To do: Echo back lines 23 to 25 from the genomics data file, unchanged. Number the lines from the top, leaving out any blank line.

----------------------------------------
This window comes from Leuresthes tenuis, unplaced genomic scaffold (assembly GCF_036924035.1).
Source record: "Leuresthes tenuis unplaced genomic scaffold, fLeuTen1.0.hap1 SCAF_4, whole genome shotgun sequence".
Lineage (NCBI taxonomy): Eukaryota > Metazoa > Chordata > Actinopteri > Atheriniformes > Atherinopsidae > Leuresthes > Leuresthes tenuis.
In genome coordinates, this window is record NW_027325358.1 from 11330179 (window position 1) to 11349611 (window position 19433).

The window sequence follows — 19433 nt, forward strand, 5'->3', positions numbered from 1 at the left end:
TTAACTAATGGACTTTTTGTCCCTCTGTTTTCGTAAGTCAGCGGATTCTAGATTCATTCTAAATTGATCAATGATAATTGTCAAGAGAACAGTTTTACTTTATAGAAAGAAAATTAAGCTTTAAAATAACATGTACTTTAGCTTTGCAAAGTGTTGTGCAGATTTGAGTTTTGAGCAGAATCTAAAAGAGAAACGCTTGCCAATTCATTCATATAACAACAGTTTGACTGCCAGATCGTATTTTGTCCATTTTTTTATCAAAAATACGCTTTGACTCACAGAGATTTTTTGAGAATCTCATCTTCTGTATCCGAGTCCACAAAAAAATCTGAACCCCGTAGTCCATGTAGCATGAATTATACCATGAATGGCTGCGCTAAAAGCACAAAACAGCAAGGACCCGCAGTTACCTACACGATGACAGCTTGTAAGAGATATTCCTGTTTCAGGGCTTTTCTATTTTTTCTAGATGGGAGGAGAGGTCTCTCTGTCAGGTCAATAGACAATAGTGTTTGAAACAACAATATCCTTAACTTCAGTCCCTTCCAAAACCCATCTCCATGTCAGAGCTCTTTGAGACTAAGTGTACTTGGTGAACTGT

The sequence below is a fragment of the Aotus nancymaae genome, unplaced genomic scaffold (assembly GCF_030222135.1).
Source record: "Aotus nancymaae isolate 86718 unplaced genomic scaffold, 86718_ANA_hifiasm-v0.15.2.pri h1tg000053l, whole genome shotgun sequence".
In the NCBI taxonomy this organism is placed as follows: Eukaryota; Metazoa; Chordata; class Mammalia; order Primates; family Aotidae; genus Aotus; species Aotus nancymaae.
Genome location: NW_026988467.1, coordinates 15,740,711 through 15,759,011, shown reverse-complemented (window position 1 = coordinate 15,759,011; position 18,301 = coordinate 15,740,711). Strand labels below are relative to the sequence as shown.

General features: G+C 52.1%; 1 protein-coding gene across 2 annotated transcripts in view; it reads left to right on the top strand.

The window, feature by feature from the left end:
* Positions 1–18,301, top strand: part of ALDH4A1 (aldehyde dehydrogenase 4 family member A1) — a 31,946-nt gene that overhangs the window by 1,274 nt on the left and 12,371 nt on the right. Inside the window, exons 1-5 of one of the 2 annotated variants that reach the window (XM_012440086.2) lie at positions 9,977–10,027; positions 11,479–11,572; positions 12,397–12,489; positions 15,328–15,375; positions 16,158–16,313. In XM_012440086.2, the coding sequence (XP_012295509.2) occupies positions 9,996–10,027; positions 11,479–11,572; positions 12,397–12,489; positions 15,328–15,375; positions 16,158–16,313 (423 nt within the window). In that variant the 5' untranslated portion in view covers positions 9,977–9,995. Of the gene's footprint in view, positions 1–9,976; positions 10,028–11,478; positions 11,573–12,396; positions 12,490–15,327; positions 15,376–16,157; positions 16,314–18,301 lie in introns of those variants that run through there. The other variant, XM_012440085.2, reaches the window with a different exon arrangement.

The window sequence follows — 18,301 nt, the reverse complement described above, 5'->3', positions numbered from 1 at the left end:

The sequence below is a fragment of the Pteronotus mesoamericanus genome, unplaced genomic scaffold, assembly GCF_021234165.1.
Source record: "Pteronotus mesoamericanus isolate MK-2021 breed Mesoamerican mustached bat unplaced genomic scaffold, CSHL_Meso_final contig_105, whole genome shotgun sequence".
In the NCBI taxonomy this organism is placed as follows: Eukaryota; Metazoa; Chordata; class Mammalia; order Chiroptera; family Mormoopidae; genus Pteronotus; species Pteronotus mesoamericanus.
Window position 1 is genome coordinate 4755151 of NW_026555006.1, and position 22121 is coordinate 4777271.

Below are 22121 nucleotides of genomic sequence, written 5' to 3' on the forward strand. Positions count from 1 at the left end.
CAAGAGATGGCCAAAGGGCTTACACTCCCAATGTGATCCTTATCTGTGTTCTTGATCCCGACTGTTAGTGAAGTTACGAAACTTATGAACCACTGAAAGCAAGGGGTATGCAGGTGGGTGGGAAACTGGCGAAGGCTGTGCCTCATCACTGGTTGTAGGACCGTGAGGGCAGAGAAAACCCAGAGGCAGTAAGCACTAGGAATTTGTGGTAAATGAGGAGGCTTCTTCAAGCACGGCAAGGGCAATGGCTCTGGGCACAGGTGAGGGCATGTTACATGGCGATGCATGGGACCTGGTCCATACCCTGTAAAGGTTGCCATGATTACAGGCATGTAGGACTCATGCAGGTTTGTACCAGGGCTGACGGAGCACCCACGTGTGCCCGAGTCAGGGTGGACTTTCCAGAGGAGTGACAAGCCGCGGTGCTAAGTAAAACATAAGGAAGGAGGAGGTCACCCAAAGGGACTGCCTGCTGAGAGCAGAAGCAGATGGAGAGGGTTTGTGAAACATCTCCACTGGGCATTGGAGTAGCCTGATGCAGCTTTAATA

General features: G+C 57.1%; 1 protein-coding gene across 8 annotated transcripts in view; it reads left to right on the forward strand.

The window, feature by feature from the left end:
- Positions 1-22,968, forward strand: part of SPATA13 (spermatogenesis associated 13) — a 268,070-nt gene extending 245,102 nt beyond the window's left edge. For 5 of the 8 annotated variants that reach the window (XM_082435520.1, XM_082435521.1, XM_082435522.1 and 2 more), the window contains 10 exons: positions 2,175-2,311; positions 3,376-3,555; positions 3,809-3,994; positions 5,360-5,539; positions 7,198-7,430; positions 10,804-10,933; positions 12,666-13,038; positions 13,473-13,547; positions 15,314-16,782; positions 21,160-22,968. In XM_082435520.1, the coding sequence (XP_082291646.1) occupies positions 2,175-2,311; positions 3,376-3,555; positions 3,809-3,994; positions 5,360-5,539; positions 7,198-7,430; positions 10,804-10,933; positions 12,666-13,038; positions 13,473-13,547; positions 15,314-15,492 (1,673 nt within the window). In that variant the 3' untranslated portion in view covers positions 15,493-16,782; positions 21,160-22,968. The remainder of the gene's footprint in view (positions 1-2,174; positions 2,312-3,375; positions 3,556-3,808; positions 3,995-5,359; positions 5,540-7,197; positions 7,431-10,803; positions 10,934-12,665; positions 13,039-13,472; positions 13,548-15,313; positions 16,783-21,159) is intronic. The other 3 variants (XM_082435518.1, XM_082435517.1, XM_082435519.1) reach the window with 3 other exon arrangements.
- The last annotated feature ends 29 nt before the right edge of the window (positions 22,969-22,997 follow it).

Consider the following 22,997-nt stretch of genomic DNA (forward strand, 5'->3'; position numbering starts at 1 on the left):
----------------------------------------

- Positions 1-22,968, forward strand: part of SPATA13 (spermatogenesis associated 13) — a 268,070-nt gene extending 245,102 nt beyond the window's left edge. For 5 of the 8 annotated variants that reach the window (XM_082435520.1, XM_082435521.1, XM_082435522.1 and 2 more), the window contains 10 exons: positions 2,175-2,311; positions 3,376-3,555; positions 3,809-3,994; positions 5,360-5,539; positions 7,198-7,430; positions 10,804-10,933; positions 12,666-13,038; positions 13,473-13,547; positions 15,314-16,782; positions 21,160-22,968. In XM_082435520.1, the coding sequence (XP_082291646.1) occupies positions 2,175-2,311; positions 3,376-3,555; positions 3,809-3,994; positions 5,360-5,539; positions 7,198-7,430; positions 10,804-10,933; positions 12,666-13,038; positions 13,473-13,547; positions 15,314-15,492 (1,673 nt within the window). In that variant the 3' untranslated portion in view covers positions 15,493-16,782; positions 21,160-22,968. The remainder of the gene's footprint in view (positions 1-2,174; positions 2,312-3,375; positions 3,556-3,808; positions 3,995-5,359; positions 5,540-7,197; positions 7,431-10,803; positions 10,934-12,665; positions 13,039-13,472; positions 13,548-15,313; positions 16,783-21,159) is intronic. The other 3 variants (XM_082435518.1, XM_082435517.1, XM_082435519.1) reach the window with 3 other exon arrangements.
- The last annotated feature ends 29 nt before the right edge of the window (positions 22,969-22,997 follow it).

Consider the following 22,997-nt stretch of genomic DNA (forward strand, 5'->3'; position numbering starts at 1 on the left):